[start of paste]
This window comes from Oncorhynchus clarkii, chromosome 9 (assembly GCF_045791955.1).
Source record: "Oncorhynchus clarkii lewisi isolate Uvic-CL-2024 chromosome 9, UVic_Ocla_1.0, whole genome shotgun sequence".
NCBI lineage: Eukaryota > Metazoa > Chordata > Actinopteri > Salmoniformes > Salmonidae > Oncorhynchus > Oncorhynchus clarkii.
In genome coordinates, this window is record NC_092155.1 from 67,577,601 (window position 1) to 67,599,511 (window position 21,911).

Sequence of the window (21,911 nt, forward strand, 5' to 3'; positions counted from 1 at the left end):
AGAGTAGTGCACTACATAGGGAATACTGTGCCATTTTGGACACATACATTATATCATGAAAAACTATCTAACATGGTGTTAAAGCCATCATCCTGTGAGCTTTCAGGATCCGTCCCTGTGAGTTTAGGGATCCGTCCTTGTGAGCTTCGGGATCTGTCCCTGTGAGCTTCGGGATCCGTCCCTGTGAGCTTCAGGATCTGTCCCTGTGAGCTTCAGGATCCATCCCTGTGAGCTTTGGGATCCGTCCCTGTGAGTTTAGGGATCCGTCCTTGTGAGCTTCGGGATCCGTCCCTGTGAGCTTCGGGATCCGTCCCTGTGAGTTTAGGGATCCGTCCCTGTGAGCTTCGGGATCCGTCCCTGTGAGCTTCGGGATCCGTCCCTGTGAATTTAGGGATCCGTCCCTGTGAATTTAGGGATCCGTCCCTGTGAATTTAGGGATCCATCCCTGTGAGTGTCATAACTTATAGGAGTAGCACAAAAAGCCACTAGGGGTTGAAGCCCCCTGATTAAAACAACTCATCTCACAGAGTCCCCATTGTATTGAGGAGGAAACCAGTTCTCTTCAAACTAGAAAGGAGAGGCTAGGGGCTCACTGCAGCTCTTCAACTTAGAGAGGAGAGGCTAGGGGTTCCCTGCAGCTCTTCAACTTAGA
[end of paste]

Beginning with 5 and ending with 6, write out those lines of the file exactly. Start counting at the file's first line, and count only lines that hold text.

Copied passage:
Sequence of the window (21,911 nt, forward strand, 5' to 3'; positions counted from 1 at the left end):
AGAGTAGTGCACTACATAGGGAATACTGTGCCATTTTGGACACATACATTATATCATGAAAAACTATCTAACATGGTGTTAAAGCCATCATCCTGTGAGCTTTCAGGATCCGTCCCTGTGAGTTTAGGGATCCGTCCTTGTGAGCTTCGGGATCTGTCCCTGTGAGCTTCGGGATCCGTCCCTGTGAGCTTCAGGATCTGTCCCTGTGAGCTTCAGGATCCATCCCTGTGAGCTTTGGGATCCGTCCCTGTGAGTTTAGGGATCCGTCCTTGTGAGCTTCGGGATCCGTCCCTGTGAGCTTCGGGATCCGTCCCTGTGAGTTTAGGGATCCGTCCCTGTGAGCTTCGGGATCCGTCCCTGTGAGCTTCGGGATCCGTCCCTGTGAATTTAGGGATCCGTCCCTGTGAATTTAGGGATCCGTCCCTGTGAATTTAGGGATCCATCCCTGTGAGTGTCATAACTTATAGGAGTAGCACAAAAAGCCACTAGGGGTTGAAGCCCCCTGATTAAAACAACTCATCTCACAGAGTCCCCATTGTATTGAGGAGGAAACCAGTTCTCTTCAAACTAGAAAGGAGAGGCTAGGGGCTCACTGCAGCTCTTCAACTTAGAGAGGAGAGGCTAGGGGTTCCCTGCAGCTCTTCAACTTAGA